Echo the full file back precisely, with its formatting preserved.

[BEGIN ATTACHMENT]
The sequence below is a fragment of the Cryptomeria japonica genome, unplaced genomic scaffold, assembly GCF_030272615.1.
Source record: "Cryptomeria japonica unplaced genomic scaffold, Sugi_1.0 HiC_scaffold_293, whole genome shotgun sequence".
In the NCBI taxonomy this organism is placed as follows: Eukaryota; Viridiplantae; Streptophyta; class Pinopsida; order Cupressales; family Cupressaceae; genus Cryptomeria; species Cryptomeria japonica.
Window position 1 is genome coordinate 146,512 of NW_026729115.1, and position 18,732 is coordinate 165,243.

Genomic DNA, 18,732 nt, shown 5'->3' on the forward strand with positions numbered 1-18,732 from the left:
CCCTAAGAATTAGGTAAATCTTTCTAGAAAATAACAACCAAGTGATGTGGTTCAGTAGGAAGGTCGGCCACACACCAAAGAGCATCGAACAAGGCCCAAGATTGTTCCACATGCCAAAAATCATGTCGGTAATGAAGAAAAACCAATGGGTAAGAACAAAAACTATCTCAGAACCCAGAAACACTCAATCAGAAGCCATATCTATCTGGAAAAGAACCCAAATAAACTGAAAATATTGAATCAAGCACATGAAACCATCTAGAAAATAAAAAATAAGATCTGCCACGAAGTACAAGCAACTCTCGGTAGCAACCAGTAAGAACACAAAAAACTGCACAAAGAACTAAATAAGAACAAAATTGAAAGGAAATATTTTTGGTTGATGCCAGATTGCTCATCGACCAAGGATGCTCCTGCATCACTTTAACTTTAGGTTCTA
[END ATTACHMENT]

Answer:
The sequence below is a fragment of the Cryptomeria japonica genome, unplaced genomic scaffold, assembly GCF_030272615.1.
Source record: "Cryptomeria japonica unplaced genomic scaffold, Sugi_1.0 HiC_scaffold_293, whole genome shotgun sequence".
In the NCBI taxonomy this organism is placed as follows: Eukaryota; Viridiplantae; Streptophyta; class Pinopsida; order Cupressales; family Cupressaceae; genus Cryptomeria; species Cryptomeria japonica.
Window position 1 is genome coordinate 146,512 of NW_026729115.1, and position 18,732 is coordinate 165,243.

Genomic DNA, 18,732 nt, shown 5'->3' on the forward strand with positions numbered 1-18,732 from the left:
CCCTAAGAATTAGGTAAATCTTTCTAGAAAATAACAACCAAGTGATGTGGTTCAGTAGGAAGGTCGGCCACACACCAAAGAGCATCGAACAAGGCCCAAGATTGTTCCACATGCCAAAAATCATGTCGGTAATGAAGAAAAACCAATGGGTAAGAACAAAAACTATCTCAGAACCCAGAAACACTCAATCAGAAGCCATATCTATCTGGAAAAGAACCCAAATAAACTGAAAATATTGAATCAAGCACATGAAACCATCTAGAAAATAAAAAATAAGATCTGCCACGAAGTACAAGCAACTCTCGGTAGCAACCAGTAAGAACACAAAAAACTGCACAAAGAACTAAATAAGAACAAAATTGAAAGGAAATATTTTTGGTTGATGCCAGATTGCTCATCGACCAAGGATGCTCCTGCATCACTTTAACTTTAGGTTCTA